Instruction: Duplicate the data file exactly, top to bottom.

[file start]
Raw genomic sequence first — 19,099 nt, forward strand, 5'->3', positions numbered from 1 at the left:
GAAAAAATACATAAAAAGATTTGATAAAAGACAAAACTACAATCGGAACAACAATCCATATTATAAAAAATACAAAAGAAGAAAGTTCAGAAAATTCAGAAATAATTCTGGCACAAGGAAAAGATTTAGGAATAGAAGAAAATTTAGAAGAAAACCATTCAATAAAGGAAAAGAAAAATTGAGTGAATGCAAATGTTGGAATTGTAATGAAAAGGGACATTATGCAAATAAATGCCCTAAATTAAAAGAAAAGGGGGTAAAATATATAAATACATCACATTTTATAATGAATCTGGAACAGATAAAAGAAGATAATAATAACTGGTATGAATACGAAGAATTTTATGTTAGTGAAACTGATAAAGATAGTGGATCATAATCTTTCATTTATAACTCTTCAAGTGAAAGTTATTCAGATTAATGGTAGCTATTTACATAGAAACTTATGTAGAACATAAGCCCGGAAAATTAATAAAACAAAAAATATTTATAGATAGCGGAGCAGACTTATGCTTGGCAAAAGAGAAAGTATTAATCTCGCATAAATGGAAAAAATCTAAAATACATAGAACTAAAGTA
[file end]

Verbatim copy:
Raw genomic sequence first — 19,099 nt, forward strand, 5'->3', positions numbered from 1 at the left:
GAAAAAATACATAAAAAGATTTGATAAAAGACAAAACTACAATCGGAACAACAATCCATATTATAAAAAATACAAAAGAAGAAAGTTCAGAAAATTCAGAAATAATTCTGGCACAAGGAAAAGATTTAGGAATAGAAGAAAATTTAGAAGAAAACCATTCAATAAAGGAAAAGAAAAATTGAGTGAATGCAAATGTTGGAATTGTAATGAAAAGGGACATTATGCAAATAAATGCCCTAAATTAAAAGAAAAGGGGGTAAAATATATAAATACATCACATTTTATAATGAATCTGGAACAGATAAAAGAAGATAATAATAACTGGTATGAATACGAAGAATTTTATGTTAGTGAAACTGATAAAGATAGTGGATCATAATCTTTCATTTATAACTCTTCAAGTGAAAGTTATTCAGATTAATGGTAGCTATTTACATAGAAACTTATGTAGAACATAAGCCCGGAAAATTAATAAAACAAAAAATATTTATAGATAGCGGAGCAGACTTATGCTTGGCAAAAGAGAAAGTATTAATCTCGCATAAATGGAAAAAATCTAAAATACATAGAACTAAAGTA